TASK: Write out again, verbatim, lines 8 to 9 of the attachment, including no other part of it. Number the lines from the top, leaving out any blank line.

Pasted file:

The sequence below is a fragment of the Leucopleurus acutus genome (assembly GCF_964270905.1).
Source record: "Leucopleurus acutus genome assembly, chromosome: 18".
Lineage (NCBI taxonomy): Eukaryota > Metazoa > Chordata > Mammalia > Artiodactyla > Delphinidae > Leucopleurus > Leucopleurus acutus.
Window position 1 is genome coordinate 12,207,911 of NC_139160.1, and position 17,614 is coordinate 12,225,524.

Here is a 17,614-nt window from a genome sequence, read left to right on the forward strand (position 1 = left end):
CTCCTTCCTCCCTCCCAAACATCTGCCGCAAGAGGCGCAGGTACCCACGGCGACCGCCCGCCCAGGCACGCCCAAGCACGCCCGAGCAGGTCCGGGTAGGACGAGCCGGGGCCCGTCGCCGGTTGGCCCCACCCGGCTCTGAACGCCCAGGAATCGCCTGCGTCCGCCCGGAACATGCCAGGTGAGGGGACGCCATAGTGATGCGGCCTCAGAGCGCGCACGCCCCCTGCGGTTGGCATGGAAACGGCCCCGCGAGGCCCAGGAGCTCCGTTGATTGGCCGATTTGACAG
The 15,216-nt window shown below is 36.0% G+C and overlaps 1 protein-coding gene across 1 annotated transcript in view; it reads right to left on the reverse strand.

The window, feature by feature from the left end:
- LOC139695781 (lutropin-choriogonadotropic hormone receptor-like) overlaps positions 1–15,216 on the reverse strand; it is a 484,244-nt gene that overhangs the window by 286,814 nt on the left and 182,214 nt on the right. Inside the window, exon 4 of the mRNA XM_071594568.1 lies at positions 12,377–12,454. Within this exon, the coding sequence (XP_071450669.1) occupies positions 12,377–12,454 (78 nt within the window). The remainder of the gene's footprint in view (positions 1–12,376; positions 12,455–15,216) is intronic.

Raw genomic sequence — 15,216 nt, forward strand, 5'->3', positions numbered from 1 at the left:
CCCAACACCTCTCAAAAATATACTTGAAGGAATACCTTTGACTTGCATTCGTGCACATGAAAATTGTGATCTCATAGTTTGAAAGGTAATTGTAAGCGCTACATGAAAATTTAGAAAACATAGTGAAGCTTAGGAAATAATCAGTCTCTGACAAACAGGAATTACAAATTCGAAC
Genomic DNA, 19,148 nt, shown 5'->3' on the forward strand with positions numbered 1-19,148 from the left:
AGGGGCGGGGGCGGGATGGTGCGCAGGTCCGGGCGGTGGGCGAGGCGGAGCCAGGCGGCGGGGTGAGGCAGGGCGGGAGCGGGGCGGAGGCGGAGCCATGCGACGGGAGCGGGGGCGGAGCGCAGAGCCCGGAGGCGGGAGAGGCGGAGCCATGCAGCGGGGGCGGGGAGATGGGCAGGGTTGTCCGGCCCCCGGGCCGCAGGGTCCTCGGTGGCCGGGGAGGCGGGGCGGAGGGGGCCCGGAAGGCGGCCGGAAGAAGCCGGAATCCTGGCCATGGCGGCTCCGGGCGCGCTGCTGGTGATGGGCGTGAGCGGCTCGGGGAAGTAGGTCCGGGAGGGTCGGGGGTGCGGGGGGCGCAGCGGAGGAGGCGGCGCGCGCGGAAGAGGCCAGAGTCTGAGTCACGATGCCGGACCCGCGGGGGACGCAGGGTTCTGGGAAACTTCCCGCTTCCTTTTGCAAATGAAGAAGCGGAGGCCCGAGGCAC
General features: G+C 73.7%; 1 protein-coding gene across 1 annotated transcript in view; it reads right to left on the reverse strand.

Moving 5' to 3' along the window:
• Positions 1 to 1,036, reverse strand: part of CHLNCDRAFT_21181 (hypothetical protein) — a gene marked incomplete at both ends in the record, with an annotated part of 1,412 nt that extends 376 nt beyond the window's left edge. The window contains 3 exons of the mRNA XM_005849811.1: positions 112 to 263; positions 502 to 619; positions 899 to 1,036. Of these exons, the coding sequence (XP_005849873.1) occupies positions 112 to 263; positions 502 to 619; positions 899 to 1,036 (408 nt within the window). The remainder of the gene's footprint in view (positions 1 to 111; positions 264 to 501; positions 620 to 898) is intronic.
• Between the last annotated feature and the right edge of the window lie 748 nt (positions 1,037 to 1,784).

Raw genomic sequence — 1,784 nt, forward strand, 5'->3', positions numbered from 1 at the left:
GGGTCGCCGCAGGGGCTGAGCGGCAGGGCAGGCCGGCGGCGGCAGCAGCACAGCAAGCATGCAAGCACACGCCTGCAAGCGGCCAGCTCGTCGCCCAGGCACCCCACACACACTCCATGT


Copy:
The window, feature by feature from the left end:
- LOC139695781 (lutropin-choriogonadotropic hormone receptor-like) overlaps positions 1–15,216 on the reverse strand; it is a 484,244-nt gene that overhangs the window by 286,814 nt on the left and 182,214 nt on the right. Inside the window, exon 4 of the mRNA XM_071594568.1 lies at positions 12,377–12,454. Within this exon, the coding sequence (XP_071450669.1) occupies positions 12,377–12,454 (78 nt within the window). The remainder of the gene's footprint in view (positions 1–12,376; positions 12,455–15,216) is intronic.